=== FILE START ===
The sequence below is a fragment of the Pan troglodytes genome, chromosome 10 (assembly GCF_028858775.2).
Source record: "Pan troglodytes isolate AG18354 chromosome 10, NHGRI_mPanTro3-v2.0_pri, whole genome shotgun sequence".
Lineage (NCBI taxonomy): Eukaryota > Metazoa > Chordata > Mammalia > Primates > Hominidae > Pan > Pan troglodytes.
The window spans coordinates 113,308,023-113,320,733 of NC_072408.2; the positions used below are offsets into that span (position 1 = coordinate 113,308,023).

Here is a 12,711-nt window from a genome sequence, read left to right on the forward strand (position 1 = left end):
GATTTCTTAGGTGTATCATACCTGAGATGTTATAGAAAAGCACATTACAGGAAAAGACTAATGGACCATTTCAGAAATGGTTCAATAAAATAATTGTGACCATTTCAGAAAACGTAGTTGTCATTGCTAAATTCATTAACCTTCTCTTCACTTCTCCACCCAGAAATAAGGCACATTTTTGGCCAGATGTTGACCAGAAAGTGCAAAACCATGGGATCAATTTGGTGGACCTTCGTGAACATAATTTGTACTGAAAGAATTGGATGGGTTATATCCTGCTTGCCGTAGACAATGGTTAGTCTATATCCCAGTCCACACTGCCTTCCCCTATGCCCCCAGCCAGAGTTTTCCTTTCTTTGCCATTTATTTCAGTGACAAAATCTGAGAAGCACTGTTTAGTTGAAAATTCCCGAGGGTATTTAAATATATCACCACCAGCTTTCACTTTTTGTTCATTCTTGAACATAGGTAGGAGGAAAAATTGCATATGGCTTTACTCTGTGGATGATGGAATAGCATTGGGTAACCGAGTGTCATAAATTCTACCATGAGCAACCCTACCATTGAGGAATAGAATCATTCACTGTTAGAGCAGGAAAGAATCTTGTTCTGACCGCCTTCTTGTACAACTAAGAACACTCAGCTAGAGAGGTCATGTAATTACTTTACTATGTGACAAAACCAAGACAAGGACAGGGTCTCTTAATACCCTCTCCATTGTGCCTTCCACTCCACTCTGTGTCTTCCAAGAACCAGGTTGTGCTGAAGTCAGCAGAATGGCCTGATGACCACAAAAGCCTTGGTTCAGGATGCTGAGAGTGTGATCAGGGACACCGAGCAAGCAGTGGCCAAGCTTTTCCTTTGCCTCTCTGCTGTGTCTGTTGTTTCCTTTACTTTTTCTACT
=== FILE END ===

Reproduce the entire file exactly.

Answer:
The sequence below is a fragment of the Pan troglodytes genome, chromosome 10 (assembly GCF_028858775.2).
Source record: "Pan troglodytes isolate AG18354 chromosome 10, NHGRI_mPanTro3-v2.0_pri, whole genome shotgun sequence".
Lineage (NCBI taxonomy): Eukaryota > Metazoa > Chordata > Mammalia > Primates > Hominidae > Pan > Pan troglodytes.
The window spans coordinates 113,308,023-113,320,733 of NC_072408.2; the positions used below are offsets into that span (position 1 = coordinate 113,308,023).

Here is a 12,711-nt window from a genome sequence, read left to right on the forward strand (position 1 = left end):
GATTTCTTAGGTGTATCATACCTGAGATGTTATAGAAAAGCACATTACAGGAAAAGACTAATGGACCATTTCAGAAATGGTTCAATAAAATAATTGTGACCATTTCAGAAAACGTAGTTGTCATTGCTAAATTCATTAACCTTCTCTTCACTTCTCCACCCAGAAATAAGGCACATTTTTGGCCAGATGTTGACCAGAAAGTGCAAAACCATGGGATCAATTTGGTGGACCTTCGTGAACATAATTTGTACTGAAAGAATTGGATGGGTTATATCCTGCTTGCCGTAGACAATGGTTAGTCTATATCCCAGTCCACACTGCCTTCCCCTATGCCCCCAGCCAGAGTTTTCCTTTCTTTGCCATTTATTTCAGTGACAAAATCTGAGAAGCACTGTTTAGTTGAAAATTCCCGAGGGTATTTAAATATATCACCACCAGCTTTCACTTTTTGTTCATTCTTGAACATAGGTAGGAGGAAAAATTGCATATGGCTTTACTCTGTGGATGATGGAATAGCATTGGGTAACCGAGTGTCATAAATTCTACCATGAGCAACCCTACCATTGAGGAATAGAATCATTCACTGTTAGAGCAGGAAAGAATCTTGTTCTGACCGCCTTCTTGTACAACTAAGAACACTCAGCTAGAGAGGTCATGTAATTACTTTACTATGTGACAAAACCAAGACAAGGACAGGGTCTCTTAATACCCTCTCCATTGTGCCTTCCACTCCACTCTGTGTCTTCCAAGAACCAGGTTGTGCTGAAGTCAGCAGAATGGCCTGATGACCACAAAAGCCTTGGTTCAGGATGCTGAGAGTGTGATCAGGGACACCGAGCAAGCAGTGGCCAAGCTTTTCCTTTGCCTCTCTGCTGTGTCTGTTGTTTCCTTTACTTTTTCTACT